[whatwg] about rich internat applications

Didier PH Martin martind at netfolder.com
Mon Jun 7 18:28:15 PDT 2004

Hi Matthew

>     Well, if the components are not in a human readable format, they
> have to be compiled in a non-readable format in some way. If you're
> going to do that, what's the difference between that and a plug-in?

In a nutshell: the sandbox or the assurance that the component will not mess
up with my system outside of its sandbox. Even if the component is written
in a language like ECMAScript, it could be:

A) with its hidden source.
B) just in time compiled and locally running on a virtual machine.
C) just in time compiled and locally running on a virtual machine and stored
in a cache for the next time (hence saving the compiling time)
D) Its source open and compiled
E) Its source open and interpreted
F) Its source open, compiled and cached

I would favor standard languages recognized by some standardization
organization like ECMA, ISO, etc... ECMAScript is one of these, C# an other
one, C++ another one, sorry not Java.... 

> Furthermore, how do you stop someone from taking the source code for an
> open source browser and modifying it to decompile the control? You're
> effectively reduced to using ActiveX controls to keep your code safe,
> which is what some people do already. Furthermore, people could still
> theoretically decompile the Windows ActiveX control you create.
>     But wait!!! We can protect the ActiveX control with DRM!!!...
>     See where I'm going with this?

Yes its possible to do that; some hackers can break almost anything. Most of
the developers don't.

>  > Without any religious positions I think its better that we have
> > components available from a marketplace and some competition among the
> > vendors. If the code can behave in a sandbox with good security checks I
> > have no problems to not having access to the source code as long as I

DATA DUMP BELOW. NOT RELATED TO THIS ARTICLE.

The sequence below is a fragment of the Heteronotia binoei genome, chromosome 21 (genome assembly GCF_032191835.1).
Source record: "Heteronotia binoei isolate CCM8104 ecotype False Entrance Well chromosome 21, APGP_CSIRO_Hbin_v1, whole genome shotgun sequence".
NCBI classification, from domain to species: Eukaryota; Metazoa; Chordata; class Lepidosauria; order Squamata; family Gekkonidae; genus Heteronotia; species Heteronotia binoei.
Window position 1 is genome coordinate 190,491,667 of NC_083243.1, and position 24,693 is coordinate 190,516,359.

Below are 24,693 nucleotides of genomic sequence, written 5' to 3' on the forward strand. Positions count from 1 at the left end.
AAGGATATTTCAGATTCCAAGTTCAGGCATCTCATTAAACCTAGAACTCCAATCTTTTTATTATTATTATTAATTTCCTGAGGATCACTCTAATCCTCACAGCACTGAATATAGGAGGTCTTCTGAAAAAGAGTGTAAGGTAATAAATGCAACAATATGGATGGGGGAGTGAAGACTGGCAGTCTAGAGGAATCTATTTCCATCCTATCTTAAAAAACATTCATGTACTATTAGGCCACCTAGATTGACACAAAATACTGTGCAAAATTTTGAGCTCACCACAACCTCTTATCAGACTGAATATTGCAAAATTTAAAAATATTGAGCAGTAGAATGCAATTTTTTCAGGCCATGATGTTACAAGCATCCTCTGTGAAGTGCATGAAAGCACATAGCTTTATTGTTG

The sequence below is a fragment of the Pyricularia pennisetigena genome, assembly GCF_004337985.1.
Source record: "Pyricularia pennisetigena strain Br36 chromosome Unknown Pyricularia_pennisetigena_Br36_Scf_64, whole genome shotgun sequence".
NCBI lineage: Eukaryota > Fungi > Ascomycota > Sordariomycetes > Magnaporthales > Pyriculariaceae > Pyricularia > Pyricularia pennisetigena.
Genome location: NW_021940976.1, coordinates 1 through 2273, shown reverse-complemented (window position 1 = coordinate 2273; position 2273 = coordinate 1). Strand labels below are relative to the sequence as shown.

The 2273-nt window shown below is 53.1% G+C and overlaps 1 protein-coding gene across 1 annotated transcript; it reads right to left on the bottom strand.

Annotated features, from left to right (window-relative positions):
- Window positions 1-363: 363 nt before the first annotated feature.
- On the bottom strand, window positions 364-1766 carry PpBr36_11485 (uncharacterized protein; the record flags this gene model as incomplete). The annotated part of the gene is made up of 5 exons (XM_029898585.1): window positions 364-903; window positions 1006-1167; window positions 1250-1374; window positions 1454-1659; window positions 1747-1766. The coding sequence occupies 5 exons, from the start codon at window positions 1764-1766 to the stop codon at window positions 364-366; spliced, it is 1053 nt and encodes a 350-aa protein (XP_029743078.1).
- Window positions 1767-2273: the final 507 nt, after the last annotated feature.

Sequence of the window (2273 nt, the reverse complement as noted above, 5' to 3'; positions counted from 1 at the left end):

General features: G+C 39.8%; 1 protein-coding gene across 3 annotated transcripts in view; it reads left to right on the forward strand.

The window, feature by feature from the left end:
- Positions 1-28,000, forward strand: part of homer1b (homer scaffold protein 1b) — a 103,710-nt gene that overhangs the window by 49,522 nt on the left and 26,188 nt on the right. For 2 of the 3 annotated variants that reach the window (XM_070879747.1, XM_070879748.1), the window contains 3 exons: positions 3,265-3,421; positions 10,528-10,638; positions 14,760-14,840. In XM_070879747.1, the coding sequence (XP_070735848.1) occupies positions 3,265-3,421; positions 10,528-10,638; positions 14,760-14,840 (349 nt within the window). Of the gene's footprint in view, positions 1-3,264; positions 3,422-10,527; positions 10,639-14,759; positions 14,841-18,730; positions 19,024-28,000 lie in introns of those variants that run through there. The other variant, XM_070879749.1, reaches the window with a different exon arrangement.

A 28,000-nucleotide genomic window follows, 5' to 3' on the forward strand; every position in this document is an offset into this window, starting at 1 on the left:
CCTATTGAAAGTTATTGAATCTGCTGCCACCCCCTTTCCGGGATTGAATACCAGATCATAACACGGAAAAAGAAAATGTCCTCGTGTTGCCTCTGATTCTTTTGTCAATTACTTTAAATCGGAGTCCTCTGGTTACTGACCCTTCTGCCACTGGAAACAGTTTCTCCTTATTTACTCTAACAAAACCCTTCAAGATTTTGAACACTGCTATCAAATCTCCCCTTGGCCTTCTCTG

> can
> > complete a project on time and with reasonable costs.
>     You're right! Just look at the browser market and see how the closed
> source marketplace has--er--um--let me think of another example...
>     Seriously, though, think of it this way. If the code is so valuable,
> what is it even doing on a client-side web app? And what client-side
> control/component is so innovative and ground-breaking that copyright is
> insufficient protection? Keep in mind that any hacker can crack a
> protection given enough time, so if a company were really so determined
> to reverse engineer a web component, they'd figure out a way.
>     Bottom line: If you need to protect your code so badly that the
> threat of a copyright lawsuit is insufficient, you're better off just
> writing a native app.

You missed the point; the browser has also other advantages that stand alone
apps do not have. Freedom is to allow the choice of having a piece of code
closed or open. Reduced to a single option is reducing freedom. Let the
market place decide and provide them the choice. Obviously some browser
providers do not have unlimited resources and thus can only support a single
language (i.e. ECMAScript), so far so good, they can provide more freedom by
letting the authors the freedom of choice and the consumer the freedom of
choice of picking their component providers.

Didier PH Martin

Didier PH Martin

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